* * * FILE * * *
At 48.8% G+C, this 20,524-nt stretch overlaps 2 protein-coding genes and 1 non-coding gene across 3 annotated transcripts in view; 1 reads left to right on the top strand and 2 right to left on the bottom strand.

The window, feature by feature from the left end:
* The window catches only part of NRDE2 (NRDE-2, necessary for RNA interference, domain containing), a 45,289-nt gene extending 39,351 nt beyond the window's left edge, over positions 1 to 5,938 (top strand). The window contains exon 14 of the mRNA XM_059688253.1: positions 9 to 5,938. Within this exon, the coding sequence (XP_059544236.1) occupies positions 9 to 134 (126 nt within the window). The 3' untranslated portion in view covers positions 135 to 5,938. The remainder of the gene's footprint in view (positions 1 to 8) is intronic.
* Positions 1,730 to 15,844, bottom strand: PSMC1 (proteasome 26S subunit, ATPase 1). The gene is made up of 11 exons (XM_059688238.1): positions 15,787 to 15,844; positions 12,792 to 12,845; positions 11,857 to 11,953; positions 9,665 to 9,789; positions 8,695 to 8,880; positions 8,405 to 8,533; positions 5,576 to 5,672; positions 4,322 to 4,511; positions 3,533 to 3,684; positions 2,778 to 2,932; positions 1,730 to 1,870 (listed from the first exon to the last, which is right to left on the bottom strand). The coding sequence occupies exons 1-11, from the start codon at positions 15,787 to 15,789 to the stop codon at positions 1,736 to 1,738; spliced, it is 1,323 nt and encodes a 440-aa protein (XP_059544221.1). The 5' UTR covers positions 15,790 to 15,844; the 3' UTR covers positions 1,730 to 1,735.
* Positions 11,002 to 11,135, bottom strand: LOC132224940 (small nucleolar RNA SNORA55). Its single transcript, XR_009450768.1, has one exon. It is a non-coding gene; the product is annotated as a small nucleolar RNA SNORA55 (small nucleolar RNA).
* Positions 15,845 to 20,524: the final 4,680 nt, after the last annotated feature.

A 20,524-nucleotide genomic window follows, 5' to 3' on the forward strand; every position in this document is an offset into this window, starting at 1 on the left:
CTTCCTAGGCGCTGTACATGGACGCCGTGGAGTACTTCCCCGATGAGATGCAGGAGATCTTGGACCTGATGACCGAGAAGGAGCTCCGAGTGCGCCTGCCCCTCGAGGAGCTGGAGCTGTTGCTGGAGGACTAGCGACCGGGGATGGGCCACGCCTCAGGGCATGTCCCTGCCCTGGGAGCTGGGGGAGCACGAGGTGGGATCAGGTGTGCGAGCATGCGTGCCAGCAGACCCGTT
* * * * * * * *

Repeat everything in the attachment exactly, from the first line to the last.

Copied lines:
At 48.8% G+C, this 20,524-nt stretch overlaps 2 protein-coding genes and 1 non-coding gene across 3 annotated transcripts in view; 1 reads left to right on the top strand and 2 right to left on the bottom strand.

The window, feature by feature from the left end:
* The window catches only part of NRDE2 (NRDE-2, necessary for RNA interference, domain containing), a 45,289-nt gene extending 39,351 nt beyond the window's left edge, over positions 1 to 5,938 (top strand). The window contains exon 14 of the mRNA XM_059688253.1: positions 9 to 5,938. Within this exon, the coding sequence (XP_059544236.1) occupies positions 9 to 134 (126 nt within the window). The 3' untranslated portion in view covers positions 135 to 5,938. The remainder of the gene's footprint in view (positions 1 to 8) is intronic.
* Positions 1,730 to 15,844, bottom strand: PSMC1 (proteasome 26S subunit, ATPase 1). The gene is made up of 11 exons (XM_059688238.1): positions 15,787 to 15,844; positions 12,792 to 12,845; positions 11,857 to 11,953; positions 9,665 to 9,789; positions 8,695 to 8,880; positions 8,405 to 8,533; positions 5,576 to 5,672; positions 4,322 to 4,511; positions 3,533 to 3,684; positions 2,778 to 2,932; positions 1,730 to 1,870 (listed from the first exon to the last, which is right to left on the bottom strand). The coding sequence occupies exons 1-11, from the start codon at positions 15,787 to 15,789 to the stop codon at positions 1,736 to 1,738; spliced, it is 1,323 nt and encodes a 440-aa protein (XP_059544221.1). The 5' UTR covers positions 15,790 to 15,844; the 3' UTR covers positions 1,730 to 1,735.
* Positions 11,002 to 11,135, bottom strand: LOC132224940 (small nucleolar RNA SNORA55). Its single transcript, XR_009450768.1, has one exon. It is a non-coding gene; the product is annotated as a small nucleolar RNA SNORA55 (small nucleolar RNA).
* Positions 15,845 to 20,524: the final 4,680 nt, after the last annotated feature.

A 20,524-nucleotide genomic window follows, 5' to 3' on the forward strand; every position in this document is an offset into this window, starting at 1 on the left:
CTTCCTAGGCGCTGTACATGGACGCCGTGGAGTACTTCCCCGATGAGATGCAGGAGATCTTGGACCTGATGACCGAGAAGGAGCTCCGAGTGCGCCTGCCCCTCGAGGAGCTGGAGCTGTTGCTGGAGGACTAGCGACCGGGGATGGGCCACGCCTCAGGGCATGTCCCTGCCCTGGGAGCTGGGGGAGCACGAGGTGGGATCAGGTGTGCGAGCATGCGTGCCAGCAGACCCGTT